Back in December 2008 Ricklibrarian wrote a post about an article in the journal Reference & User Services Quarterly that had some research to which librarians should pay attention. What caused Ricklibrarian’s consternation was a finding that when college students had unsuccessful subject searches using library resources they had some counter strategies such as “use google” or “browse for books”, but not a single student indicated he or she would ask for help from a librarian. What librarian wouldn’t be alarmed by that finding?

But is there something unique about the library or librarians that causes students to avoid asking for help? We should ask ourselves why students would not even consider the possibility that there is someone designated to provide help. Another higher education survey I came across suggests that the problem isn’t the library or even librarians. Rather, it may be the students who exhibit a general reluctance to seek out help in academic environments. More significantly, the reason why students may not ask for help can point to larger problems in higher education organizations that may have nothing to do with the library.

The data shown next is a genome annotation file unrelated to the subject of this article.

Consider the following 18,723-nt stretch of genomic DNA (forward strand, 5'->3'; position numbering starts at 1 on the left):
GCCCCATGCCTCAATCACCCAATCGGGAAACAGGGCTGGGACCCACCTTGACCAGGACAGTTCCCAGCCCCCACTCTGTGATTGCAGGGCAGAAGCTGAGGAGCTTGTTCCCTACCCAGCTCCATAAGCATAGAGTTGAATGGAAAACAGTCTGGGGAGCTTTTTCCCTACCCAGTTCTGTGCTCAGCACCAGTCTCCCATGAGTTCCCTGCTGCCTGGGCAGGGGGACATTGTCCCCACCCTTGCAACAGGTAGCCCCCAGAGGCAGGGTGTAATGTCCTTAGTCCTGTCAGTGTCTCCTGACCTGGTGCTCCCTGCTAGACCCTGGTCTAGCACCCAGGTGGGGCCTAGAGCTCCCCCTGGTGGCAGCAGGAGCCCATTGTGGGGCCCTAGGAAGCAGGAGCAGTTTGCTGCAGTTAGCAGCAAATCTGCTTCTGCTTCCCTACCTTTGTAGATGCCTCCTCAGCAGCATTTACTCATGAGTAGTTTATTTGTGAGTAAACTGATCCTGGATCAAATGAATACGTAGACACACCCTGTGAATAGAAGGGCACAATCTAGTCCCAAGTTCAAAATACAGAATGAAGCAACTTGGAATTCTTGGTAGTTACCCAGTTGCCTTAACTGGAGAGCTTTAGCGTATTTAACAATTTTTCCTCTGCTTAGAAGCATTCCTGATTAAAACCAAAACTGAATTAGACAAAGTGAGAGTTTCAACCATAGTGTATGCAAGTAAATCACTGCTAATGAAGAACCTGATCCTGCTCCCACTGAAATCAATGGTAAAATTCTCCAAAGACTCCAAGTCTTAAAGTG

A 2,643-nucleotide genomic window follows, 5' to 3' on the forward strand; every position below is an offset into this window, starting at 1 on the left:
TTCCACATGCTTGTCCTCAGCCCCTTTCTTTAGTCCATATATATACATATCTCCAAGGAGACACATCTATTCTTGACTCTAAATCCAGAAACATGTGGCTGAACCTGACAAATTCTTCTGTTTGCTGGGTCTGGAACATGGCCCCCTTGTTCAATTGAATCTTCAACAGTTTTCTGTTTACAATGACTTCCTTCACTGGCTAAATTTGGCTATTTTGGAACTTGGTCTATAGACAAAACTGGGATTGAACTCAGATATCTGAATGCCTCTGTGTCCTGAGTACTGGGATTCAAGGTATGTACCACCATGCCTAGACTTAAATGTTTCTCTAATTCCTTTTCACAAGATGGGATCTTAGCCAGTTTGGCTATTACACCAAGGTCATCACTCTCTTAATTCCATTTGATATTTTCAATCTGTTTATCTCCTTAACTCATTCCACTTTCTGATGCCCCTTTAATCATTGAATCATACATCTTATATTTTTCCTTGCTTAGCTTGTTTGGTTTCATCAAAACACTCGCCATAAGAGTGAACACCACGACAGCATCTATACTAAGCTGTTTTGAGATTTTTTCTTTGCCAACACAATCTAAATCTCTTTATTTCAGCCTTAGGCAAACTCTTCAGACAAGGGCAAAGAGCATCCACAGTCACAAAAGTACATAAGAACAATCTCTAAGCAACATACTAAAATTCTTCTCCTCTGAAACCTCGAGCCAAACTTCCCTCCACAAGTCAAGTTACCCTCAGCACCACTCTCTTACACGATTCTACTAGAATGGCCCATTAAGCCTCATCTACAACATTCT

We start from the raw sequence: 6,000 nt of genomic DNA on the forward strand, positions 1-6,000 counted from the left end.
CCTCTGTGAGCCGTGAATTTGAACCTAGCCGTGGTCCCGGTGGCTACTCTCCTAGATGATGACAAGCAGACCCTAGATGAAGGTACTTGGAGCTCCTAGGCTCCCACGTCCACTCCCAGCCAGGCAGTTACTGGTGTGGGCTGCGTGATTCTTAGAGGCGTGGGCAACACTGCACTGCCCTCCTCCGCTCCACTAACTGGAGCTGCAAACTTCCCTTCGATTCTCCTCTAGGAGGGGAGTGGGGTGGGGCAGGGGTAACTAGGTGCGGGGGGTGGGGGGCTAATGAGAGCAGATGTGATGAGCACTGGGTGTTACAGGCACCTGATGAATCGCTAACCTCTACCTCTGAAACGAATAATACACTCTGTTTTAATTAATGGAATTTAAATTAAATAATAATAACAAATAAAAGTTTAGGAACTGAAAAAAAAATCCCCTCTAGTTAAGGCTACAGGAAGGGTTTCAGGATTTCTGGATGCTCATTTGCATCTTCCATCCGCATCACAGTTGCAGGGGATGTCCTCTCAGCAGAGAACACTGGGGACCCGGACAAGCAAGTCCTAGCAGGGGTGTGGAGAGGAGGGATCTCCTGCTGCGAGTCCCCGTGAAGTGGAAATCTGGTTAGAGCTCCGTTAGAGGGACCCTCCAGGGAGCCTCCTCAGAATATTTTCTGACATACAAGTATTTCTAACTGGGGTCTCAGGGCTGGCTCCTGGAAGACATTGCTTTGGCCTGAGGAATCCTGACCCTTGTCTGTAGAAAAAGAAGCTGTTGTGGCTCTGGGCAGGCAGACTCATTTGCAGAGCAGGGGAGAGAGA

A recent survey of online learners discovered that many dropout without finishing even a single course. But of greater interest is the study’s finding that despite the availability of a support network, the majority of these students quit without ever asking anyone for help – not financial help, not personal help from a faculty member, not help from campus health providers, not help from librarians. Now admittedly there are some differences between a remote learner and an on-campus student with respect to access to a help/support system, but the findings suggest that despite the abundant availability of help in higher education organizations students have a tendency to try to go it alone. Or, given the popularity of social networks, it may be they solely seek out help in these networks. Librarians have shared evidence of students using facebook and twitter to send out a “who knows how to research this assignment” message to their network. But one piece of data suggests a potential strategy for doing better. The study found that: